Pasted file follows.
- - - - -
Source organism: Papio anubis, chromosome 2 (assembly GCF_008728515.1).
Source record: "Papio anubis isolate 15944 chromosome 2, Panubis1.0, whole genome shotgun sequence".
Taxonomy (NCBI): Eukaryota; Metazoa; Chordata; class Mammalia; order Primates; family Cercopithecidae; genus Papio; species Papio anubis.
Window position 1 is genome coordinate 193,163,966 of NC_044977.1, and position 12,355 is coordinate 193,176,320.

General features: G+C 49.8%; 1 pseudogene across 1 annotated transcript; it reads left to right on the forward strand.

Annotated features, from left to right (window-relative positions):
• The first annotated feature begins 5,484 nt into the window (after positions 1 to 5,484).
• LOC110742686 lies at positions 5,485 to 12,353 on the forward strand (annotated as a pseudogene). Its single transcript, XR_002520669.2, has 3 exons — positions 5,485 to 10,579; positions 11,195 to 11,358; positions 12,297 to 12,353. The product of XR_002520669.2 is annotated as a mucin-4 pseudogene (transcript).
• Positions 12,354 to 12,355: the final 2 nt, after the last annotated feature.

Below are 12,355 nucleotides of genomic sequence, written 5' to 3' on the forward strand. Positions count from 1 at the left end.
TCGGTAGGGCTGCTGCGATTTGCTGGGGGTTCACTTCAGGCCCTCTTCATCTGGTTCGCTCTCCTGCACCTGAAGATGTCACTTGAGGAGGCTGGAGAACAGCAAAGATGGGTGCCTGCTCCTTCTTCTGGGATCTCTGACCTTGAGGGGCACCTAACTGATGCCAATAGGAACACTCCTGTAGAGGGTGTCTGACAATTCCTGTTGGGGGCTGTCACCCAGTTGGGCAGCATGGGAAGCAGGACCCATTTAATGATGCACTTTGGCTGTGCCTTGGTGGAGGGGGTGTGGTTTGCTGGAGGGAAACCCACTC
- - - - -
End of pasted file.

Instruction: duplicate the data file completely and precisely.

Source organism: Papio anubis, chromosome 2 (assembly GCF_008728515.1).
Source record: "Papio anubis isolate 15944 chromosome 2, Panubis1.0, whole genome shotgun sequence".
Taxonomy (NCBI): Eukaryota; Metazoa; Chordata; class Mammalia; order Primates; family Cercopithecidae; genus Papio; species Papio anubis.
Window position 1 is genome coordinate 193,163,966 of NC_044977.1, and position 12,355 is coordinate 193,176,320.

General features: G+C 49.8%; 1 pseudogene across 1 annotated transcript; it reads left to right on the forward strand.

Annotated features, from left to right (window-relative positions):
• The first annotated feature begins 5,484 nt into the window (after positions 1 to 5,484).
• LOC110742686 lies at positions 5,485 to 12,353 on the forward strand (annotated as a pseudogene). Its single transcript, XR_002520669.2, has 3 exons — positions 5,485 to 10,579; positions 11,195 to 11,358; positions 12,297 to 12,353. The product of XR_002520669.2 is annotated as a mucin-4 pseudogene (transcript).
• Positions 12,354 to 12,355: the final 2 nt, after the last annotated feature.

Below are 12,355 nucleotides of genomic sequence, written 5' to 3' on the forward strand. Positions count from 1 at the left end.
TCGGTAGGGCTGCTGCGATTTGCTGGGGGTTCACTTCAGGCCCTCTTCATCTGGTTCGCTCTCCTGCACCTGAAGATGTCACTTGAGGAGGCTGGAGAACAGCAAAGATGGGTGCCTGCTCCTTCTTCTGGGATCTCTGACCTTGAGGGGCACCTAACTGATGCCAATAGGAACACTCCTGTAGAGGGTGTCTGACAATTCCTGTTGGGGGCTGTCACCCAGTTGGGCAGCATGGGAAGCAGGACCCATTTAATGATGCACTTTGGCTGTGCCTTGGTGGAGGGGGTGTGGTTTGCTGGAGGGAAACCCACTC